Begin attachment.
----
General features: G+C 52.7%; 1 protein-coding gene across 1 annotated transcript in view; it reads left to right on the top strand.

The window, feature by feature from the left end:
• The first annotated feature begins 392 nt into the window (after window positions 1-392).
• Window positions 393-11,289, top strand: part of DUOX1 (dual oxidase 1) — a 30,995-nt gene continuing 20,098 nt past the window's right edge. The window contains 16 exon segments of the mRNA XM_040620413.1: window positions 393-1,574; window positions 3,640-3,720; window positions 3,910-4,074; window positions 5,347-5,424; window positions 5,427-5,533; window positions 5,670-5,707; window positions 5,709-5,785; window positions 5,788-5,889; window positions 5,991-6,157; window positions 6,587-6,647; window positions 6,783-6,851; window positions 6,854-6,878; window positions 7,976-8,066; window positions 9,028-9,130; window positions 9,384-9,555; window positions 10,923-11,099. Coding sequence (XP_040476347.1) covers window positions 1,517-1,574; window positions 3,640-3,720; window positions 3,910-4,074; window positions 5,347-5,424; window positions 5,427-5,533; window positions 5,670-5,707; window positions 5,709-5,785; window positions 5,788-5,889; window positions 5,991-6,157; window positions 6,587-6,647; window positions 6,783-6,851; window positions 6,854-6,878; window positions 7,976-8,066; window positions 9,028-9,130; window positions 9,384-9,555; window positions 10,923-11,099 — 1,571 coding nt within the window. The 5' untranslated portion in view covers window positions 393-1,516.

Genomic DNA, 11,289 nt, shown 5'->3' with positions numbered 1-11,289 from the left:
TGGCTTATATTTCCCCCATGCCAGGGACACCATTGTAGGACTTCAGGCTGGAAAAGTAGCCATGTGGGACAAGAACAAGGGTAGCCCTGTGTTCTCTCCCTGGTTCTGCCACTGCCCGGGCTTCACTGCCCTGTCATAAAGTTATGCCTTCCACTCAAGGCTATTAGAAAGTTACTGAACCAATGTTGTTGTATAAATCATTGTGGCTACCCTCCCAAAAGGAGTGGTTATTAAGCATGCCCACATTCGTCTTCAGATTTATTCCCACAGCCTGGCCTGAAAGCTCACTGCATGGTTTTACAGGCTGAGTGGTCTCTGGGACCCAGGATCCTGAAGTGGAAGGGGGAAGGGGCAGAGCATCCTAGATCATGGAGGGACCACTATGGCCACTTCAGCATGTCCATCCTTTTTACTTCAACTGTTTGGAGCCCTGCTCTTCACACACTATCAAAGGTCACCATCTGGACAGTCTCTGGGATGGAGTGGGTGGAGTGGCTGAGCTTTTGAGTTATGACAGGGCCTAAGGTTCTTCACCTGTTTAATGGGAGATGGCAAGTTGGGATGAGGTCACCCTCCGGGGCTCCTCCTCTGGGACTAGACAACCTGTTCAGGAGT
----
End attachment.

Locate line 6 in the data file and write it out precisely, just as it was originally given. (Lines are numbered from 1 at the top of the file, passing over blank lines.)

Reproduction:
TGGCTTATATTTCCCCCATGCCAGGGACACCATTGTAGGACTTCAGGCTGGAAAAGTAGCCATGTGGGACAAGAACAAGGGTAGCCCTGTGTTCTCTCCCTGGTTCTGCCACTGCCCGGGCTTCACTGCCCTGTCATAAAGTTATGCCTTCCACTCAAGGCTATTAGAAAGTTACTGAACCAATGTTGTTGTATAAATCATTGTGGCTACCCTCCCAAAAGGAGTGGTTATTAAGCATGCCCACATTCGTCTTCAGATTTATTCCCACAGCCTGGCCTGAAAGCTCACTGCATGGTTTTACAGGCTGAGTGGTCTCTGGGACCCAGGATCCTGAAGTGGAAGGGGGAAGGGGCAGAGCATCCTAGATCATGGAGGGACCACTATGGCCACTTCAGCATGTCCATCCTTTTTACTTCAACTGTTTGGAGCCCTGCTCTTCACACACTATCAAAGGTCACCATCTGGACAGTCTCTGGGATGGAGTGGGTGGAGTGGCTGAGCTTTTGAGTTATGACAGGGCCTAAGGTTCTTCACCTGTTTAATGGGAGATGGCAAGTTGGGATGAGGTCACCCTCCGGGGCTCCTCCTCTGGGACTAGACAACCTGTTCAGGAGT